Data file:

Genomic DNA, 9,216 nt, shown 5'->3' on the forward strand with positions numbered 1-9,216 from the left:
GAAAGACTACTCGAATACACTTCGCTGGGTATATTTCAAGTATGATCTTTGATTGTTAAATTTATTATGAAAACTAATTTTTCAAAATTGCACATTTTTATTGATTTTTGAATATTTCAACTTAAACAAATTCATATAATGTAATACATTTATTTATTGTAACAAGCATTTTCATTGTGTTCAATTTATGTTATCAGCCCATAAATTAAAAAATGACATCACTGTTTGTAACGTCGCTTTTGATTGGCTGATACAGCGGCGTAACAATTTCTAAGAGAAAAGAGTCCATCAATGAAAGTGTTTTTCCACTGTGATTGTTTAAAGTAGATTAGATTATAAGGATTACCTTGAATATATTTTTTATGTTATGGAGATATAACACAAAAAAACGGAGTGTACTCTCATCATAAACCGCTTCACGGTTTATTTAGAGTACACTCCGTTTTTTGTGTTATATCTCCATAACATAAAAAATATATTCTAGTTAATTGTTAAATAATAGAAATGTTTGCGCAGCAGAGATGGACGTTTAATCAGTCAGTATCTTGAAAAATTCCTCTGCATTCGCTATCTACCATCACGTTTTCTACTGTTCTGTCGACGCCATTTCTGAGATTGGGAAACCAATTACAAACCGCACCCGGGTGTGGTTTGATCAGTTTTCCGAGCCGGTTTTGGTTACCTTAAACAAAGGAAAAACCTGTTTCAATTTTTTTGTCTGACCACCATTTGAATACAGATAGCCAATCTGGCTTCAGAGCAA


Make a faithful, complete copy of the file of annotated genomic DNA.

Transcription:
Genomic DNA, 9,216 nt, shown 5'->3' on the forward strand with positions numbered 1-9,216 from the left:
GAAAGACTACTCGAATACACTTCGCTGGGTATATTTCAAGTATGATCTTTGATTGTTAAATTTATTATGAAAACTAATTTTTCAAAATTGCACATTTTTATTGATTTTTGAATATTTCAACTTAAACAAATTCATATAATGTAATACATTTATTTATTGTAACAAGCATTTTCATTGTGTTCAATTTATGTTATCAGCCCATAAATTAAAAAATGACATCACTGTTTGTAACGTCGCTTTTGATTGGCTGATACAGCGGCGTAACAATTTCTAAGAGAAAAGAGTCCATCAATGAAAGTGTTTTTCCACTGTGATTGTTTAAAGTAGATTAGATTATAAGGATTACCTTGAATATATTTTTTATGTTATGGAGATATAACACAAAAAAACGGAGTGTACTCTCATCATAAACCGCTTCACGGTTTATTTAGAGTACACTCCGTTTTTTGTGTTATATCTCCATAACATAAAAAATATATTCTAGTTAATTGTTAAATAATAGAAATGTTTGCGCAGCAGAGATGGACGTTTAATCAGTCAGTATCTTGAAAAATTCCTCTGCATTCGCTATCTACCATCACGTTTTCTACTGTTCTGTCGACGCCATTTCTGAGATTGGGAAACCAATTACAAACCGCACCCGGGTGTGGTTTGATCAGTTTTCCGAGCCGGTTTTGGTTACCTTAAACAAAGGAAAAACCTGTTTCAATTTTTTTGTCTGACCACCATTTGAATACAGATAGCCAATCTGGCTTCAGAGCAA